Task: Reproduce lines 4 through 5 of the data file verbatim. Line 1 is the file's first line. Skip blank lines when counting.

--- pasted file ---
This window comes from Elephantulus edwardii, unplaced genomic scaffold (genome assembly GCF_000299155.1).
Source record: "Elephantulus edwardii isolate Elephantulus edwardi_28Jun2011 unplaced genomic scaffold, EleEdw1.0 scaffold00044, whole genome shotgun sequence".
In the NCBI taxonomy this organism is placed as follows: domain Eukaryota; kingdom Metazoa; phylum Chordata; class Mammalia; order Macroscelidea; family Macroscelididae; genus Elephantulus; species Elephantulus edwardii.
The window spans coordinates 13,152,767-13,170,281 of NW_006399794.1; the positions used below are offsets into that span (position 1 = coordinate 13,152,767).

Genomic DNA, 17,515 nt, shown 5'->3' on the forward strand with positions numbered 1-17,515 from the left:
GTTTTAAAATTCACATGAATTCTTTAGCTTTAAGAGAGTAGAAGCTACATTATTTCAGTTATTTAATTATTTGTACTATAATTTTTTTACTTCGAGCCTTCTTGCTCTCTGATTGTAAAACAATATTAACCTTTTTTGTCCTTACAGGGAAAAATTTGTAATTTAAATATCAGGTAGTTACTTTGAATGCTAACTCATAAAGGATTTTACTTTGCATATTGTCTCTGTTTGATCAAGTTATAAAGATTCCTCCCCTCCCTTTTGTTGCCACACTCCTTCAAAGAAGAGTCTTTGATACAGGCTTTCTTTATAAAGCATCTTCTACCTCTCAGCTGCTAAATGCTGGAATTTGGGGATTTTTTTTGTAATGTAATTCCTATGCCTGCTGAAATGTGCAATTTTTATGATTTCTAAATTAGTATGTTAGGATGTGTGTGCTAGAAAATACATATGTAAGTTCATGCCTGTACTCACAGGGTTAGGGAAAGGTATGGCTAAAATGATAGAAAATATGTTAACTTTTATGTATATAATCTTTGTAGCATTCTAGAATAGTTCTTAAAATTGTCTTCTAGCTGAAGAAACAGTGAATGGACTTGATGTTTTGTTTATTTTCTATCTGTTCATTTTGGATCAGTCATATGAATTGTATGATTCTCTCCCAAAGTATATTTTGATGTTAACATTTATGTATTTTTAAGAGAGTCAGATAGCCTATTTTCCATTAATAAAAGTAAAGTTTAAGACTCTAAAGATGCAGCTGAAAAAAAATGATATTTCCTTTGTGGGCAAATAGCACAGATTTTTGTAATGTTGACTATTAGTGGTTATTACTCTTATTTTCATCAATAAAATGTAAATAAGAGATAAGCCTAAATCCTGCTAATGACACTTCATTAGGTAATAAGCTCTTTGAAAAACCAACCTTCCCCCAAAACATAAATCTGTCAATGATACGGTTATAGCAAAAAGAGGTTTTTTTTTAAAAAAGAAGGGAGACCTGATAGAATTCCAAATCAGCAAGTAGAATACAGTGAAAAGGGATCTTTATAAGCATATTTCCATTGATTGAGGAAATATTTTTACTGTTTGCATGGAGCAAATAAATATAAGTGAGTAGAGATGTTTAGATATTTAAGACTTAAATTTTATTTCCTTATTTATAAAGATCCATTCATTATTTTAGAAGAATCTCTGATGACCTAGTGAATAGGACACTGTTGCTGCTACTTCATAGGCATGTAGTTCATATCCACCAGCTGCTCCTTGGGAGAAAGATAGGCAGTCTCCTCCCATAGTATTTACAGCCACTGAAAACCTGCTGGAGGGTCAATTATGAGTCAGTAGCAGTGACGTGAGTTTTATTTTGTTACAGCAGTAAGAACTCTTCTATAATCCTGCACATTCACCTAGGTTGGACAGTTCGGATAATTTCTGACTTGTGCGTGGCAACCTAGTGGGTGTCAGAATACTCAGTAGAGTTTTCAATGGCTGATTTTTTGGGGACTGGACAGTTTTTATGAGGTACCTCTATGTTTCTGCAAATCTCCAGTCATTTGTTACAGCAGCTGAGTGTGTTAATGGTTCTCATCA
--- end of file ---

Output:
The window spans coordinates 13,152,767-13,170,281 of NW_006399794.1; the positions used below are offsets into that span (position 1 = coordinate 13,152,767).

Genomic DNA, 17,515 nt, shown 5'->3' on the forward strand with positions numbered 1-17,515 from the left: